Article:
by Jon A. Kaplan
Have you made a New Year’s resolution yet? If you are like most American promise-makers, you’ll have at least one resolution that’s related to health and fitness. Perhaps a promise to eat healthier, exercise more, and lose those love handles.
Although we can’t offer a magic wand to make those pounds disappear, we’ve collected some tips to help you keep your fitness resolutions.
- Make a plan. All successful businesses start with a business plan that describes their mission and specifics on how they will achieve it. Write out your own detailed, personal plan and you’ll be more likely to succeed.
- Be realistic. Resolving to look like a fitness model is not realistic for the majority of us, but promising to include daily physical activity in our lives is. Keep it real.
- Don’t set yourself up to lose. Don’t pick a resolution that you’ve been unsuccessful with in the past. Doing so will cause frustration and disappointment. If you’re still tempted to make a resolution that you’ve made before, then try altering it. For example, instead of resolving to lose 25 pounds, try promising to eat more salads and go to the gym more.
- Find a support system. Tell friends and family members about your plan so that you have someone to hold you accountable. Get a friend to join you in your mission. Just be sure to set limits so that your support system doesn’t get irritating–or irritated at you. For example, if you resolve to be active every day, don’t make your wife nag you about it.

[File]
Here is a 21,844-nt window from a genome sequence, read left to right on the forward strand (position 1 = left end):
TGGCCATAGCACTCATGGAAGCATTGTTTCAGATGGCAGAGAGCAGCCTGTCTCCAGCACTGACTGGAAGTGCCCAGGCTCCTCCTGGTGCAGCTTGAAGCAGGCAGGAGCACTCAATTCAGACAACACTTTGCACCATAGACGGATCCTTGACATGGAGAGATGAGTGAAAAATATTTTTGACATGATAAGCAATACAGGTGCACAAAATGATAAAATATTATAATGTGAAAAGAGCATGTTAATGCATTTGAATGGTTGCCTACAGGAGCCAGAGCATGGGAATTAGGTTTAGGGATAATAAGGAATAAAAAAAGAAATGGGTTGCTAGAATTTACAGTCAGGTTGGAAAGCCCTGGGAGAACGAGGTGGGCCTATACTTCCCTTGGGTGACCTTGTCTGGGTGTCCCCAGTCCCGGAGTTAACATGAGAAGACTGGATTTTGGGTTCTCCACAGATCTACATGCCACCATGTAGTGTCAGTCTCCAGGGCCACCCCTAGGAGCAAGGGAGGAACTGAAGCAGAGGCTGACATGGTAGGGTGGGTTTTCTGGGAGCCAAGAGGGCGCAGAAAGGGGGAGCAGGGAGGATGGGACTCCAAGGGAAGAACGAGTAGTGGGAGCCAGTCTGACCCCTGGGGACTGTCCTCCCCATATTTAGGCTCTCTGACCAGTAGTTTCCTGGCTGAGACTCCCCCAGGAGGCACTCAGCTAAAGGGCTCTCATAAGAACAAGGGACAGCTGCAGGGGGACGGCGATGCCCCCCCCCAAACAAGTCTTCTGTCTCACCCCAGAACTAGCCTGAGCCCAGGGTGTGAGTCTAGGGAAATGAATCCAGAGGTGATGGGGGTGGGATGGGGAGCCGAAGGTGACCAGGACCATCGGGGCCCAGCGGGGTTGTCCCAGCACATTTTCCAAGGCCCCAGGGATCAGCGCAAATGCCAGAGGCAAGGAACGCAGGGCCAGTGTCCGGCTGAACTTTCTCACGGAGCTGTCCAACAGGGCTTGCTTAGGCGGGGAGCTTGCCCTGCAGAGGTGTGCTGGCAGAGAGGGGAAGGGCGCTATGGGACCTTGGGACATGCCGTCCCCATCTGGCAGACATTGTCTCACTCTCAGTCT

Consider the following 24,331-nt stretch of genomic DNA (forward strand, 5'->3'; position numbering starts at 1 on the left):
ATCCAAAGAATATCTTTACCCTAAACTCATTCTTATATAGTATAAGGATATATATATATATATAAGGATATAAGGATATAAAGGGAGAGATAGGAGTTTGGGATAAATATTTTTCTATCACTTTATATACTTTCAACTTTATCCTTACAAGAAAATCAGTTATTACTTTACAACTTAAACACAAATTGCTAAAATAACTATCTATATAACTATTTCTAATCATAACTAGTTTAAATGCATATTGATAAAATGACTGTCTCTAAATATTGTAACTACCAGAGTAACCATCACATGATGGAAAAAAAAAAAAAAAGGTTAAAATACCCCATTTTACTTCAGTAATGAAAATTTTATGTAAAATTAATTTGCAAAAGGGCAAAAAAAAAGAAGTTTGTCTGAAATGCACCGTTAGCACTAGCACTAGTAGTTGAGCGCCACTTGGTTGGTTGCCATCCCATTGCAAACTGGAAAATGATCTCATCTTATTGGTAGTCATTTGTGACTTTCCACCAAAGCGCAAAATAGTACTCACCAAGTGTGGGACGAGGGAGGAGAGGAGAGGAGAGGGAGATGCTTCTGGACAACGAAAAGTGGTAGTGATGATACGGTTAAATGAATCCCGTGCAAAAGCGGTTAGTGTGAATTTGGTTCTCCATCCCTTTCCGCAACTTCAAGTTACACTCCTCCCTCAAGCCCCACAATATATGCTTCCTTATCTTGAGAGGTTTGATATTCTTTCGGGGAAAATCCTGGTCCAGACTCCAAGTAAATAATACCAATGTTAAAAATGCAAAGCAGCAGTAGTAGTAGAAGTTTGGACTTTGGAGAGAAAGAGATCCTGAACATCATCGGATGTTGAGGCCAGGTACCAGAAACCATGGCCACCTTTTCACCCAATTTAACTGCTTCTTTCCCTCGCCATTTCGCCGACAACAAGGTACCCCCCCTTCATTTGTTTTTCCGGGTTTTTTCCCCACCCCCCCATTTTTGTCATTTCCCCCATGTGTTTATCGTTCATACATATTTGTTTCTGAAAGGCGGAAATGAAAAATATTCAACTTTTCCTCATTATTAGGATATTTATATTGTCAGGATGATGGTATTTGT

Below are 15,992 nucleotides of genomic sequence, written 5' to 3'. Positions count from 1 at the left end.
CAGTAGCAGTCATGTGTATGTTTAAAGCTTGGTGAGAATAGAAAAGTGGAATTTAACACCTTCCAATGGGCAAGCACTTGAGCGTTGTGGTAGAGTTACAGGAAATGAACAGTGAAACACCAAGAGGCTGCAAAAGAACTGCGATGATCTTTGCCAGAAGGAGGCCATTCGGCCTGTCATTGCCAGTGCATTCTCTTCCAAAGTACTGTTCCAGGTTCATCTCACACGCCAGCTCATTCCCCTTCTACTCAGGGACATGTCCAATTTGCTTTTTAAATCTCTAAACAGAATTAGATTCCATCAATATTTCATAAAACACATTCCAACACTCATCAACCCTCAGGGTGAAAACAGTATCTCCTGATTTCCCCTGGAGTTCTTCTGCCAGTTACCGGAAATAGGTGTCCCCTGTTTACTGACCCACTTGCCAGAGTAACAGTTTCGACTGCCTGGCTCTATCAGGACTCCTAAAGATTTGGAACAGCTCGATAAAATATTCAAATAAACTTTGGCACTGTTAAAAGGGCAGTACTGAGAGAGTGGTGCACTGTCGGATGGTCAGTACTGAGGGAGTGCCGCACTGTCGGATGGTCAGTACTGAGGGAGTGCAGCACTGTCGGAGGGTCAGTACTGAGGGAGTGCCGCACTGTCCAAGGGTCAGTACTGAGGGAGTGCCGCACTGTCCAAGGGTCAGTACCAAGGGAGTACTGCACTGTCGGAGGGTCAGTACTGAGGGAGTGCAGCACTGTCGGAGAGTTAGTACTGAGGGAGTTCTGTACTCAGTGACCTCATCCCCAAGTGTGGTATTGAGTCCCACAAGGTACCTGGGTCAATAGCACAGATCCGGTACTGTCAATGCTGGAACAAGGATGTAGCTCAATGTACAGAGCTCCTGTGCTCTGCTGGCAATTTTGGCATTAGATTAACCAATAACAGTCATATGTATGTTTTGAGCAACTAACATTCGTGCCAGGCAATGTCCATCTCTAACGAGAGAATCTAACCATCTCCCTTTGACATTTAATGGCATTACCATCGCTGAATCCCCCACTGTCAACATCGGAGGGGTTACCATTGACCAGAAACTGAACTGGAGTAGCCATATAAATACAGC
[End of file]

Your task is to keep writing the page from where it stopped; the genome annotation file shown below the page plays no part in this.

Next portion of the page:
- Keep things simple. Rather than one BIG end goal involving many different parts, separate a large goal into smaller pieces. Or set a series of incremental goals to achieve throughout the year. Then, even if you aren’t able to reach your final goal, you will have many smaller but still significant achievements along the way.
- Reward yourself. If you’ve stuck with your resolution for 1-2 months, treat yourself to something special. But be careful of your reward type. If you’ve lost 5 pounds, don’t give yourself a piece of cake as a reward. Instead, treat yourself to a something that isn’t food-related, like a massage.
- Get professional assistance. Everyone needs help, and sometimes a friend just isn’t enough. Sometimes you need the help of a trained professional. Don’t think that seeking help is a way of copping out. Especially when it comes to wellness, research studies have shown that assistance from a fitness professional greatly improves people’s success rate.
Jon Kaplan is the founder of BmoreFit.org and Fitness & Wellness Director at Meadow Mill Athletic Club. Email at email@example.com.